the most effective methods for helping

Illinois Cancer Council

urban black women of low sodoeconomic

36 South Wabash Ave., Suite 700 Chicago, IL 60606-2985 "Primary Prevention of Cancer in Black Populations"

This study is using varying combinations of televised smoking cessation programs, self-help manuals, and dasses to determine status to quit smoking and to use cancerpreventive diets.


This study involves the implementation and evaluation of a brief (three- to five-

Niden, Albert M.D.

minute) smoking intervention by clinic physicians in a black inner-dty population. Physidans will receive training in the use

King/Drew Medical Center 12021 South Wilmington Los Angeles, CA 90059

of simple motivational materials; clinic settings will provide environments condudve to smoking cessation. Control groups will receive the usual care.

"Community Intervention for


Cancer Prevention"

A self-help smoking cessation guide and video, both tailored to blacks, are being developed for, administered to, and evaluated with four divergent groups: Prince Hall Shriners and Daughters of Isis, two predominantly black social organizations; congregants of multidenominational black churches; tenant organization members; and policyholders of the North Carolina Mutual Life Insurance Company, the nation's largest black-owned insurance

Robinson, Robert, Dr.P.H. Fox Chase Cancer Center 7701 Burholme Ave.

Philadelphia, PA 19111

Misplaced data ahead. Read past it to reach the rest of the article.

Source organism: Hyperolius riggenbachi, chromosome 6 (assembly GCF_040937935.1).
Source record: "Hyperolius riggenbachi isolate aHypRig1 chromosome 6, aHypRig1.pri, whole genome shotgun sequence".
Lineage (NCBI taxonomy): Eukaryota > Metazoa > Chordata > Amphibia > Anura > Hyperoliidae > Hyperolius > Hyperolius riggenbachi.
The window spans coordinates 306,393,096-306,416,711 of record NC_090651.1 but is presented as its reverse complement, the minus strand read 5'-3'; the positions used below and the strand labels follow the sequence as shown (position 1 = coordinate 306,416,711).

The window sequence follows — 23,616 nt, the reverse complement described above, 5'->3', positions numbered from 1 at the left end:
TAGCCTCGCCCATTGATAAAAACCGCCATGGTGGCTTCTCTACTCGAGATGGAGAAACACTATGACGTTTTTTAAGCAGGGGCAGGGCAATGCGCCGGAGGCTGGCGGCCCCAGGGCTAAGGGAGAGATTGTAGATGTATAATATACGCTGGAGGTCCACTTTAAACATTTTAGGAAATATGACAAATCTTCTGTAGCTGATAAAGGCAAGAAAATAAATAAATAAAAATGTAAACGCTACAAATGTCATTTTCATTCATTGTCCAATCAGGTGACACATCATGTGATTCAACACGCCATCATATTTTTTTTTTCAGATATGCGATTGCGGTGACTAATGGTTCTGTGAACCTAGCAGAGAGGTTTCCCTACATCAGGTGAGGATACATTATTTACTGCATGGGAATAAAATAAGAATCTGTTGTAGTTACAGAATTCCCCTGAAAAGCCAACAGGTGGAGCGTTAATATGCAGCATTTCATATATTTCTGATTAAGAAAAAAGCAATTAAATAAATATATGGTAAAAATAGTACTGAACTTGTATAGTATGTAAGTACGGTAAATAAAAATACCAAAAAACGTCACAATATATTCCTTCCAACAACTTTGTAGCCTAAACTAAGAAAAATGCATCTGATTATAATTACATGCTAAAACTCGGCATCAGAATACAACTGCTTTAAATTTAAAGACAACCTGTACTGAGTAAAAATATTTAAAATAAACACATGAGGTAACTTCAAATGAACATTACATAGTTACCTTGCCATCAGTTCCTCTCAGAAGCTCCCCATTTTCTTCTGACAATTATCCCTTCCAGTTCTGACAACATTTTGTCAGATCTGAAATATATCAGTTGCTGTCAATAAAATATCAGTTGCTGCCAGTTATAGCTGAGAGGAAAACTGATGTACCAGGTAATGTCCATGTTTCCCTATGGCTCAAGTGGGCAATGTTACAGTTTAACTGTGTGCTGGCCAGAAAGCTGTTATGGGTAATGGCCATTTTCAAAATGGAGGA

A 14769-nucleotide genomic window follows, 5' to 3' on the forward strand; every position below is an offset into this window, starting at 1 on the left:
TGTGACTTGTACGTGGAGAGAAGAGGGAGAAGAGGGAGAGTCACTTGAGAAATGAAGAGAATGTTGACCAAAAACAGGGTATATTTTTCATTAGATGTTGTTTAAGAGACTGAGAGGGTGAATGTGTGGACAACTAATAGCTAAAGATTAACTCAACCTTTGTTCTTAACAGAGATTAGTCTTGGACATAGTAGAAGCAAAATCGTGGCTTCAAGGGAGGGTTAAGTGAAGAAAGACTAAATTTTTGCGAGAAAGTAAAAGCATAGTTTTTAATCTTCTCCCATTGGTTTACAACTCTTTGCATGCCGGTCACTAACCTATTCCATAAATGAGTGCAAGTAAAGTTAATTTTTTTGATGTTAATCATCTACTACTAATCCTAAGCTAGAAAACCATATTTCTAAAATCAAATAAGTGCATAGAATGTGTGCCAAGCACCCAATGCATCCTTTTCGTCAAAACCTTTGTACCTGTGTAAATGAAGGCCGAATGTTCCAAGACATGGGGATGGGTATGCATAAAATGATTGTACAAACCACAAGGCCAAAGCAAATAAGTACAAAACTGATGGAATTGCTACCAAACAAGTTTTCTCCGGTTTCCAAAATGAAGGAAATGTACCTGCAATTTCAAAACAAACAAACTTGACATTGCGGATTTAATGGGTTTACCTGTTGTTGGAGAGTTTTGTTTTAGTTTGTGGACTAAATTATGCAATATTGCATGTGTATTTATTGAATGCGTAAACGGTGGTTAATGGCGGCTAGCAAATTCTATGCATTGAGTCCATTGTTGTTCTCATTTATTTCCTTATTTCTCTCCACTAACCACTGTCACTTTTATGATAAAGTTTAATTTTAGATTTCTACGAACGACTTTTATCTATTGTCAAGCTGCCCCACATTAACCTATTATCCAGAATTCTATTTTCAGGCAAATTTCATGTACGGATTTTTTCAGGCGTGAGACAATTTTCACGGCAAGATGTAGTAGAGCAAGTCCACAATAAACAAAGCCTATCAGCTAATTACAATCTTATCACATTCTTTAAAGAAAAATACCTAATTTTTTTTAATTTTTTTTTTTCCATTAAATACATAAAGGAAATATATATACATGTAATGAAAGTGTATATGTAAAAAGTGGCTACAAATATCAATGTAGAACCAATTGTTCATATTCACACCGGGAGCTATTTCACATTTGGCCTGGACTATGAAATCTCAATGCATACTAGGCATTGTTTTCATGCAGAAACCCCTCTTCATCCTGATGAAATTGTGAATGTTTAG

company. The use of these groups for cancer prevention education is also being analyzed. "A Self-Help Quit Smoking Program for Black Americans"


A new self-help manual designed for blacks was tested on black life-insurance

Schoenbach, Victor, Ph.D. &

policyholders. The manuals were distrib-

Orleans, C Tracy, Ph.D. Dept. of Epidemiology University of Norm CarolinaChapel Hill Chapel Hill, NC 27599

uted by life insurance agents who were

"Community Mobilization for Smoking Cessation" Syme, S. Leonard, Ph.D. & Hunkeler, Enid, MA

Kaiser Family Research Institute Division of Research 3451 Piedmont Ave.

Oakland, CA 94611-5463

trained to promote participation; a professional counselor was available through a toll-free number.


A community-wide campaign was initiated

in a largely black community, Richmond, CA. Activities induded participating in

community events, staging mass media campaigns, supporting the making of community-produced music videos with antismoking messages, and implementing new anti-smoking school curricula.

Stoffs, Glynn & Baquet


The findings from these initiatives are just emerging. Once all the data have been analyzed, the NCI will call upon its National Black Leadership Initiative Executive Committee to assist with the dissemination and adoption of these findings and to advise the NCI on what additional studies should be undertaken. The NCI will also work with the CDC's Office on Smoking and Health to assist communities that are interested in using the materials developed in these projects. In addition to the above initiatives, which involve more than one-half

million black Americans, the NCI is supporting many other studies in which black smokers are included33 and, in particular, two major trials involving very large black populations. The first is the Community Intervention Trial for Smoking Cessation (COMMIT), aimed at heavy smokers and funded at $10 million per year for five years (1988-1993). The second is the American Stop Smoking Intervention Trial for Cancer Prevention (ASSIST), scheduled to begin in 1991 and end in 1998. ASSIST will build upon the results of COMMIT and, in conjunction with the American Cancer Society, will fund the formation of coalitions designed to make up to 20 states smoke-free by the year 2000.34 Resources for black smokers